"When we first went downtown, back in 1995, people said, 'You are crazy,'" Mr. Rudin said. "But I never take no for an answer. If someone says something cannot be done, then I figure out ways how to get it done. Today, Downtown Manhattan is one of the hottest markets for investment."

How hot?

Consider this: A decade ago, property in the area went for between $10 and $15 a square-foot. Prices of between $300 and $400 a square-foot aren't uncommon today.

"I feel better about New York now that I ever did," Mr. Rudin said. "Foreigners are investing more and more. The Israelis are coming here. The Japanese are coming back. We New Yorkers may think that the prices, the numbers, are very high, but foreign investors think they are getting a good deal [because of the declining dollar]. And this is a safe harbor for somebody to invest."

If this is unabashed New York boosterism, then Mr. Rudin revels in it. The Association for a Better New York -- which his father founded in 1973 -- is the vehicle for him these days to emote about the city in which he was born and where he's spent virtually all his life.

"If the city is doing well, then we are all doing well," he said.

Such an intense view of the city -- and the nexus that his company has to New York -- most certainly flows from what Mr. Rudin learned in his formative years. His grandfather had wanted him to abandon college and join the family business early; he even offered to have a desk placed next to his own for his grandson.

"There are times when I wished I'd spent more time with him," Mr. Rudin said yesterday. "But at least I got to see him during the first 19 years of my own life, and my grandmother, may, for another 10 years after that."

He vividly recalls the day, Dec. 22, 1975, when Samuel Rudin went around his buildings to give holiday gratuities to the staff. Bill Rudin accompanied him.

"He was so generous with everybody, and he made everybody feel at ease with him," Mr. Rudin said.

It was quite possibly the last time that he saw his grandfather alive. Ten days later, Samuel Rudin died. "It was almost as if he was making a farewell round to be with the people he worked with and who adored him."

If Samuel Rudin was one of New York's great builders and developers -- he started the Rudin Management Company in 1925 -- and if his son Lewis was the one who saved the city from financial ignominy, and if it was the patriarch, Louis Rudinsky who started it all -- he wanted to own a building on 54th Street because John D. Rockefeller once stopped off at his downtown store to ask if he sold kerosene manufactured by Rockefeller's Standard Oil and told Rudinsky that he owned a home on that street -- then what is Bill Rudin?

The reporter asked Jack Rudin this question.

"Bill was always a quick learner," Mr. Rudin told The New York Sun. "He's leading the family as president of the company. He's also becoming a very vocal and stable force in the city."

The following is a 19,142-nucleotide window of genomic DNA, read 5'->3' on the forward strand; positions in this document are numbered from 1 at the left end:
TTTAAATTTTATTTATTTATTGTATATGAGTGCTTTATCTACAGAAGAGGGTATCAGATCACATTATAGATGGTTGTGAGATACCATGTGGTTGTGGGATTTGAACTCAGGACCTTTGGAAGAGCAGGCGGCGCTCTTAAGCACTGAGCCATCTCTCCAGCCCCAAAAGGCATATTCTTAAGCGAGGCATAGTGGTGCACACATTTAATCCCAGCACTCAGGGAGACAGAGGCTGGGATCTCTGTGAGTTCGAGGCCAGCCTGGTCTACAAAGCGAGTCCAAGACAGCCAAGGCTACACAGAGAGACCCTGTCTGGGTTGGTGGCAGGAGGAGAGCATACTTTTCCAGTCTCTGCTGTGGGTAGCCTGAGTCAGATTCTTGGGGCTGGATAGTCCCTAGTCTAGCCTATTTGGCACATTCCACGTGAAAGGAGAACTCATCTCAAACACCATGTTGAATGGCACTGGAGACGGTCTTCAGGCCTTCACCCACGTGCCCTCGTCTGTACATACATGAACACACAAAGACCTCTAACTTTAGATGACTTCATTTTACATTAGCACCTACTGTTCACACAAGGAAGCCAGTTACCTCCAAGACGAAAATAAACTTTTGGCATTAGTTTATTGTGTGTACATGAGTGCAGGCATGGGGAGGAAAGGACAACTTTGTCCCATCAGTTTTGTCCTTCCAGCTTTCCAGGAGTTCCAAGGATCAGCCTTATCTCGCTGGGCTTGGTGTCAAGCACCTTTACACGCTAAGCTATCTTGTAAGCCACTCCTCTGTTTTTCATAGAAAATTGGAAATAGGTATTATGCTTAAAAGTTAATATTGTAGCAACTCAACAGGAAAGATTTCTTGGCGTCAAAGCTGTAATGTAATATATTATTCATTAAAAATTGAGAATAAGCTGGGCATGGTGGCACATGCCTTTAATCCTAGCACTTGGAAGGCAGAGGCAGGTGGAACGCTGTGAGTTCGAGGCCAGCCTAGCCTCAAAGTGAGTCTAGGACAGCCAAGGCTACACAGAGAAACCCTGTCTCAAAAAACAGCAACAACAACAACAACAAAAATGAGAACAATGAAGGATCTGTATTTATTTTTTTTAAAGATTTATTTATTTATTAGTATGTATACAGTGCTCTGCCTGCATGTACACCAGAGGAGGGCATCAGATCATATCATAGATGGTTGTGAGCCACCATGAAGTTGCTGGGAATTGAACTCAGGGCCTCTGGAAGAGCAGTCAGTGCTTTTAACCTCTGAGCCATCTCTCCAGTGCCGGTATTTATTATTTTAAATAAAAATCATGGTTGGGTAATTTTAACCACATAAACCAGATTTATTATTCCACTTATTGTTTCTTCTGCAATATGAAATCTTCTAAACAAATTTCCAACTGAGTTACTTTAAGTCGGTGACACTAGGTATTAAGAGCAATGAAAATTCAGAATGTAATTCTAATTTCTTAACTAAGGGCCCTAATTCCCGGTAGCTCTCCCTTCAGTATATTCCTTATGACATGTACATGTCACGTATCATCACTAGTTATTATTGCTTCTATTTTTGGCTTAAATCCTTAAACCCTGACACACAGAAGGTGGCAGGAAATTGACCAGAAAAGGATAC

That same question, when put to Bill Rudin, elicited a more modest response. He was quick to share credit with his cousins, Eric Rudin and Madeline Rudin Johnson, who, he said, "take the burden off my shoulders in the day-to-day running of the business." He also lauded the work of his sister, Beth Rudin DeWoody, who looks after the family's formidable philanthropic interests.

And now there's a fifth generation of Rudins on the scene: his son Michael, and his daughter Samantha, both still at college, but both possible candidates to pursue the Rudin commitment to New York City.

So what does it feel like to be part of this extraordinary genealogy, the reporter asked Mr. Rudin?

"I wake up thinking how lucky I am that Louis Rudinsky came to New York from Russia, his tenacity, drive, his dream to find freedom in the New World," he said. "I think about how lucky I am to have had a grandfather like Samuel Rudin, who created a dynasty, who had such tremendous vision, who took such risks. What he understood was connectivity -- that in order to succeed you need to connect your business to people. And then I think about how lucky I am to have had my father and my uncle, creative giants both, who took their civic and philanthropic commitment to yet another higher level. They taught me how important the family is to one's well-being. They taught me how important it is to communicate with people. It's all part of my genes, it's in my DNA. New York is part of my life."

There are days when Bill Rudin looks out of his windows in his Manhattan apartment and sees New York and its lights and sights, a city that the Rudins, as much as anyone, have helped fashion and sustain. He thinks about the involvement by his wife and himself in creating a charter school for autistic children -- in response to the predicament of a friend with an autistic child. He thinks about how much "balance and perspective" his wife brings to his life, layering on a serenity that he learned from his forebears. He thinks of the responsibility that the fortunate of New York have toward those less privileged.

Like father, like son, the reporter thought, Bill Rudin is his father's son.

Pranay Gupte,
Senior Writer and Global-Affairs Columnist